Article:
An article on the Borden Ladner Gervais (BLG) website written by Eric M. Roher and entitled “Practice and Process Around Religious Exemptions” claims
Central to Catholic education in Ontario is creating and shaping the Catholic identity.
However, it is obvious that Roher’s goal is maintaining and expanding the Catholic identity.
Roher’s article is an extension of the commentary he and Heather Pessione wrote for CanLII Connects on the Ontario Superior Court of Justice ruling in Erazo et al. v. Dufferin-Peel Catholic District School Board. In their CanLII commentary, the authors suggest,
Ontario Catholic school boards may wish to consider developing a consistent approach or process with respect to section 42(13) exemption requests from “Open Access” students for events which will occur frequently during the school year (e.g. school masses, religion classes, religious retreats, non-religious retreats, non-religious assemblies, etc.), recognizing that there will be events which will have to be considered on a case-by-case basis.
It appears that Roher decided to write “Practice and Process Around Religious Exemptions” for Ontario Catholic school’s principals and vice-principals to use as a guide to “a consistent approach or process with respect to section 42(13) exemption requests from ‘Open Access’ students.”
One of the problems with Roher’s article is his definition for “Open Access” students:
Open Access students are students who attend a Catholic secondary school, but whose parents have been public school supporters.
Roher’s definition is narrower than the definition in Section 42 (1) of the Ontario Education Act:
A person who is qualified to be a resident pupil of an English-language public board and to receive instruction in a secondary school grade is entitled to receive instruction provided in a secondary school operated by an English-language Roman Catholic board . . . .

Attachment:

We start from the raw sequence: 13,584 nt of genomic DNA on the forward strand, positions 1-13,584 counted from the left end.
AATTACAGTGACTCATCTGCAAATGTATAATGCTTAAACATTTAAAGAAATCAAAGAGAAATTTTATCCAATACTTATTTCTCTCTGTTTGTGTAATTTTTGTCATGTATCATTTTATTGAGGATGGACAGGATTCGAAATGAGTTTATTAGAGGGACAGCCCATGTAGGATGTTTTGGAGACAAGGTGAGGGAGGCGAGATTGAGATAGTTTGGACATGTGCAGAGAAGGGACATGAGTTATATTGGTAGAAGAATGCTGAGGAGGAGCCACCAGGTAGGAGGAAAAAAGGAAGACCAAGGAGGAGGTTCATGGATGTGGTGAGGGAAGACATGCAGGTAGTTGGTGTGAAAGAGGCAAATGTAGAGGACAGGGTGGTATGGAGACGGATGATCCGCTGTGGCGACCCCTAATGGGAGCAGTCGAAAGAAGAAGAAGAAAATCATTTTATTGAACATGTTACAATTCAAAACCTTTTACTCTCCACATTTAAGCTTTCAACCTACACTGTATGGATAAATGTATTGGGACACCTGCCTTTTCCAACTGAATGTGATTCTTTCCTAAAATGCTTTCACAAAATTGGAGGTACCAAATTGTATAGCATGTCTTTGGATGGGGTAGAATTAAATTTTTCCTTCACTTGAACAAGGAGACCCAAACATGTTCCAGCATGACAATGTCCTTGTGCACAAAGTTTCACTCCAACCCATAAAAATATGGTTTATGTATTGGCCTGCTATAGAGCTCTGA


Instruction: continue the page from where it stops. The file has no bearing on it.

and is more limiting than section 42 (11) of the Act, which says,
On written application, a Roman Catholic board shall exempt a person who is qualified to be a resident pupil in respect of a secondary school operated by a public board from programs and courses of study in religious education. . . .
According to Roher, the only students who are entitled to an exemption from programs and courses of study in religious education are students whose parents are public school supporters. Roher is wrong: all students, including Catholic students, are “qualified to be a resident pupil of an English-language public board”; therefore, Catholic students cannot be refused an exemption if they follow the instructions detailed in section 42 (13) of the Ontario Education Act and submit a written application to the Board signed by
(a) the parent or guardian of the person;
(b) in the case of a person who is 16 or 17 years old who has withdrawn from parental control, the person himself or herself;
(c) in the case of a person who is 18 years old or older, the person himself or herself.
For more information, see “Getting Your Exemption” on the MyExemption.com website.
There are additional problems with the “Best Practices” Roher suggests principals or vice-principals should follow: